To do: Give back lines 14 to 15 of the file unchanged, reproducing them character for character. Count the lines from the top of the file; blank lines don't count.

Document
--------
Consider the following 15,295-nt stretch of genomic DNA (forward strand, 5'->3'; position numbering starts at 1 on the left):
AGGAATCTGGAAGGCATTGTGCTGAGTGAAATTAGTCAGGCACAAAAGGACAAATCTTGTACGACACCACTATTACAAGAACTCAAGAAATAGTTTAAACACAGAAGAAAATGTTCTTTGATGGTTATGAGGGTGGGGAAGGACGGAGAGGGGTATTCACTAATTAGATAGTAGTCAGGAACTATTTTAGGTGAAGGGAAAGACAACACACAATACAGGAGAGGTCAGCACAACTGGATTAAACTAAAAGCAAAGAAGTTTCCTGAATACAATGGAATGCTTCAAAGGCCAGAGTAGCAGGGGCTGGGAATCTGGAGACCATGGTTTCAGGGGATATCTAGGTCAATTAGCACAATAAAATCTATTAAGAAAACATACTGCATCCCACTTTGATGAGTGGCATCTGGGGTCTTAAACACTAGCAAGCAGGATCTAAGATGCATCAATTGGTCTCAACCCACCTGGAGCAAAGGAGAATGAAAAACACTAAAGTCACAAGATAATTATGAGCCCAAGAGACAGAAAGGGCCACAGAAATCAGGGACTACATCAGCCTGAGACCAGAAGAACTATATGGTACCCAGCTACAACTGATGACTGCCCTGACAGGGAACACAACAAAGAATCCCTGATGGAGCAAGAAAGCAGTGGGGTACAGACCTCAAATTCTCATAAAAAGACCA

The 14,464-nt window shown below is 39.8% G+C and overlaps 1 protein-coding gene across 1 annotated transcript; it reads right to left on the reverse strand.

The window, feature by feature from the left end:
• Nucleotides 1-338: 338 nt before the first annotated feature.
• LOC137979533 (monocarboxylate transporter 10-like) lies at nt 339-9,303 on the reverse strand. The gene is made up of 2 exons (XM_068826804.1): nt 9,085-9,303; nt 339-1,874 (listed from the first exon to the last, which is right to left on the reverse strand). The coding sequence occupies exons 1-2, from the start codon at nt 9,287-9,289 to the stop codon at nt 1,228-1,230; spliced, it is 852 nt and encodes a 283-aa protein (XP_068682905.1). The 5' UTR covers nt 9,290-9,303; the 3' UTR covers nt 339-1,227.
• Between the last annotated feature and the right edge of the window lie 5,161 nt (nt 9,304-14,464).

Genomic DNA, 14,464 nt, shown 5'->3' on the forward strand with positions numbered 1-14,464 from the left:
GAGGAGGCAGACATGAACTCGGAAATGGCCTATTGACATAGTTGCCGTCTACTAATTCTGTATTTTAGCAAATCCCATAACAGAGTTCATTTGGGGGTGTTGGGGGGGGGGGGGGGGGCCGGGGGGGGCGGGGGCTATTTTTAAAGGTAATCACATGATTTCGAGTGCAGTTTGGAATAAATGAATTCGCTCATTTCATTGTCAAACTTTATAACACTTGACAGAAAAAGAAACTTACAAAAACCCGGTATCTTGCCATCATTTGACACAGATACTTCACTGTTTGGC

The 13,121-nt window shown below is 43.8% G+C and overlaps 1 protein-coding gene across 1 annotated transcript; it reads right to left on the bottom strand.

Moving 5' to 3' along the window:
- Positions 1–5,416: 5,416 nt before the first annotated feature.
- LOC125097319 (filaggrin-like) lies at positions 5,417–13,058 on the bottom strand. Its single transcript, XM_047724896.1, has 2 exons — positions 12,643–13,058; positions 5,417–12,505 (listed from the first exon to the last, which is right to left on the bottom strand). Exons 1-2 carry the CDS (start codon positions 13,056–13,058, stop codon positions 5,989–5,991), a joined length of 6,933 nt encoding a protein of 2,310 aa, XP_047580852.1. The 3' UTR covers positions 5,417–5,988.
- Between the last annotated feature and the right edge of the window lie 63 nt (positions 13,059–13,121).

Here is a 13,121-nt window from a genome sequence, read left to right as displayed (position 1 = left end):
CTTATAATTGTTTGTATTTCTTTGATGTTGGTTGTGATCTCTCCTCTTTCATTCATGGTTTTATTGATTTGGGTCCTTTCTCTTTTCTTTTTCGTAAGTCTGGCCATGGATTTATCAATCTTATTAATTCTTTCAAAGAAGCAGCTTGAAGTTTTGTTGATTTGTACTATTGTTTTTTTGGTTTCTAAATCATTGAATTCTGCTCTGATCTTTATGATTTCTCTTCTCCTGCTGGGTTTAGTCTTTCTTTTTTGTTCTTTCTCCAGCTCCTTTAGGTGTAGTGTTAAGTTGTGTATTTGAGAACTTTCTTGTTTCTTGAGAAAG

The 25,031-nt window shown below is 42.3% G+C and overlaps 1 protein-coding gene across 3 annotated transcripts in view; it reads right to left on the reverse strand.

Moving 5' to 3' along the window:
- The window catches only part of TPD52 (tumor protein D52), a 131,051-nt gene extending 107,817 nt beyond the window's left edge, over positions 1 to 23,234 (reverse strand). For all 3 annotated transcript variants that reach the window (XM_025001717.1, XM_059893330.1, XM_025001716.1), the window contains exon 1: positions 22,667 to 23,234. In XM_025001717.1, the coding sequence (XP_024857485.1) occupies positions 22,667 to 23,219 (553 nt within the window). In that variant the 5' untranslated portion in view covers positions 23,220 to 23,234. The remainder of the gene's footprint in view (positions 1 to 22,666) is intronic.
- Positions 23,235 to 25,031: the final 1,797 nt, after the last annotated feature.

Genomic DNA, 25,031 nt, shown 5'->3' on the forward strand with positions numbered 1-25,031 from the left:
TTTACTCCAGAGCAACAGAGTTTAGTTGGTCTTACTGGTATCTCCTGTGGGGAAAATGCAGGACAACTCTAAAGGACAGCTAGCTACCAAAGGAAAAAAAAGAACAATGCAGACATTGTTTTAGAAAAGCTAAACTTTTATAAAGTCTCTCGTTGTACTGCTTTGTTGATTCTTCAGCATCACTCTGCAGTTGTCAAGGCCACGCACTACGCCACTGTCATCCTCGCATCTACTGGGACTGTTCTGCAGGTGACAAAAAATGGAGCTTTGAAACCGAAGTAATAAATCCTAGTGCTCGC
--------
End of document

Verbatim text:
- Between the last annotated feature and the right edge of the window lie 63 nt (positions 13,059–13,121).

Here is a 13,121-nt window from a genome sequence, read left to right as displayed (position 1 = left end):